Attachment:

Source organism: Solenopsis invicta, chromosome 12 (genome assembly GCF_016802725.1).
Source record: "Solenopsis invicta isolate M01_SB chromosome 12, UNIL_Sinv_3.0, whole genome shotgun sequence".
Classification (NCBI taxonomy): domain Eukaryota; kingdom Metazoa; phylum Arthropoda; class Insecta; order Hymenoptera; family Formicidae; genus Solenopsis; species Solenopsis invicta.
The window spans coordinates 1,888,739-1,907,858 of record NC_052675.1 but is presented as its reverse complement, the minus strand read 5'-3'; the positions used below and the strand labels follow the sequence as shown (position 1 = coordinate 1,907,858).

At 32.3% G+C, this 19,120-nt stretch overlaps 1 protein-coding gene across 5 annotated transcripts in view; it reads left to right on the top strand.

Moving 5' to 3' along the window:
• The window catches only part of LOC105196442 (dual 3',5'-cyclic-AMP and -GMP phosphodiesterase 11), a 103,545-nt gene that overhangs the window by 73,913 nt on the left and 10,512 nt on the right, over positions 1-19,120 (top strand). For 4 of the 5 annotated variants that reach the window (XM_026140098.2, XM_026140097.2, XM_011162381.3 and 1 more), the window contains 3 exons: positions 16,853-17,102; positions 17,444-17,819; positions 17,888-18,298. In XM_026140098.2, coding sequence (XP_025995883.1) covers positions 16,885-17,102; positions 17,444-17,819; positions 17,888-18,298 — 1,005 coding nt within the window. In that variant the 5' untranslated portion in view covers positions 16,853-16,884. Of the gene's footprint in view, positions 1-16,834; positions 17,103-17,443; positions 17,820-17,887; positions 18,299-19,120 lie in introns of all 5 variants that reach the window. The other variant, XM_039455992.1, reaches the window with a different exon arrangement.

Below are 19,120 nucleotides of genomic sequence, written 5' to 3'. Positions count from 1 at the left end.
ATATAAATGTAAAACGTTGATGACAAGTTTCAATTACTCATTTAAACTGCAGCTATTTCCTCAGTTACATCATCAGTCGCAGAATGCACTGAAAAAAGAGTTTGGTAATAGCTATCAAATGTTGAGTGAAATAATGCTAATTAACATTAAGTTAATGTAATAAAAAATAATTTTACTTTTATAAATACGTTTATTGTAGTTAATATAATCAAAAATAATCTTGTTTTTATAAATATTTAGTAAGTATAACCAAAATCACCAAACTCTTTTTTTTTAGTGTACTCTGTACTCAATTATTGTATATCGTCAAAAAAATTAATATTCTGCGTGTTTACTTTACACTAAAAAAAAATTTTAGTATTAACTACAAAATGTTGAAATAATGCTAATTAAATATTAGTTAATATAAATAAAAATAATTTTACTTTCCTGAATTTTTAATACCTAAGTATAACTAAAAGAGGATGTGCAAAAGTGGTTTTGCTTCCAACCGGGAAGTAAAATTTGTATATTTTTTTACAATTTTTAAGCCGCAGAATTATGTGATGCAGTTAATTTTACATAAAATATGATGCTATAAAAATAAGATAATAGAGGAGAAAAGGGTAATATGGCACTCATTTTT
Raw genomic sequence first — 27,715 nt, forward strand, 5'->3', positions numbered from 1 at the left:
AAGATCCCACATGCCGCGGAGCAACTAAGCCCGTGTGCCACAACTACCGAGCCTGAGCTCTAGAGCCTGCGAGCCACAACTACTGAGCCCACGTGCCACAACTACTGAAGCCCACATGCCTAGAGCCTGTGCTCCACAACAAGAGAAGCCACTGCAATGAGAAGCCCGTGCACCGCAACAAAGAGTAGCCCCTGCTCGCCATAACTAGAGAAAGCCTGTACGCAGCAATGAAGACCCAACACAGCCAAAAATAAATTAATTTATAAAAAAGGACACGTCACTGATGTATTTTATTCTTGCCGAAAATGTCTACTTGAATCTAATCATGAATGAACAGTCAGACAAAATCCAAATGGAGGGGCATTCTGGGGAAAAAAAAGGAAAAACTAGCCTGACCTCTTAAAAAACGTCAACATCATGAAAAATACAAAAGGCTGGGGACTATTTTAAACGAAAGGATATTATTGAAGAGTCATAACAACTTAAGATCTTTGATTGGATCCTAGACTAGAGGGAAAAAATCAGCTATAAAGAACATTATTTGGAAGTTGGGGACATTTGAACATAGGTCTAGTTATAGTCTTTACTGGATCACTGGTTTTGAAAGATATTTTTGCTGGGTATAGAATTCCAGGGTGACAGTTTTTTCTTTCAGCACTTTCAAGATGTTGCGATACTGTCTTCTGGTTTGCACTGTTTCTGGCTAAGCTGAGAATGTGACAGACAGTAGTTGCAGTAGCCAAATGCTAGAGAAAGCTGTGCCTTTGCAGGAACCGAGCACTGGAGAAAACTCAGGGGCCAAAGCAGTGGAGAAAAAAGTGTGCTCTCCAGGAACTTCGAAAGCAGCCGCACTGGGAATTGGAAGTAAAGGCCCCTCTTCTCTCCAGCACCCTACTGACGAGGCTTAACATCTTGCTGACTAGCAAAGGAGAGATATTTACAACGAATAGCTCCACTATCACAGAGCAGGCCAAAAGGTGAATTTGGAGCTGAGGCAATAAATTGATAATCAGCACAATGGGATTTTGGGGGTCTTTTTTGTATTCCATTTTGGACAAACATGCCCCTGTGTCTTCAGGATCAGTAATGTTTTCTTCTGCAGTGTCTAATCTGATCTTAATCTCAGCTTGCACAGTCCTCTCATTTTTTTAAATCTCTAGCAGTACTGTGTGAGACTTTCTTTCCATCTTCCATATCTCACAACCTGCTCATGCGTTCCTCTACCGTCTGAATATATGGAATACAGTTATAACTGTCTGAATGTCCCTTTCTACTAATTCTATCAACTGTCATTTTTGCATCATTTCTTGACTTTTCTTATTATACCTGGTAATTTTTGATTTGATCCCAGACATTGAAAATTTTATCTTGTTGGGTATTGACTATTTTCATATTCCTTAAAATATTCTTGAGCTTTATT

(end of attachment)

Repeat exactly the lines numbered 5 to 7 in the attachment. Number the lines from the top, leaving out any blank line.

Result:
At 32.3% G+C, this 19,120-nt stretch overlaps 1 protein-coding gene across 5 annotated transcripts in view; it reads left to right on the top strand.

Moving 5' to 3' along the window:
• The window catches only part of LOC105196442 (dual 3',5'-cyclic-AMP and -GMP phosphodiesterase 11), a 103,545-nt gene that overhangs the window by 73,913 nt on the left and 10,512 nt on the right, over positions 1-19,120 (top strand). For 4 of the 5 annotated variants that reach the window (XM_026140098.2, XM_026140097.2, XM_011162381.3 and 1 more), the window contains 3 exons: positions 16,853-17,102; positions 17,444-17,819; positions 17,888-18,298. In XM_026140098.2, coding sequence (XP_025995883.1) covers positions 16,885-17,102; positions 17,444-17,819; positions 17,888-18,298 — 1,005 coding nt within the window. In that variant the 5' untranslated portion in view covers positions 16,853-16,884. Of the gene's footprint in view, positions 1-16,834; positions 17,103-17,443; positions 17,820-17,887; positions 18,299-19,120 lie in introns of all 5 variants that reach the window. The other variant, XM_039455992.1, reaches the window with a different exon arrangement.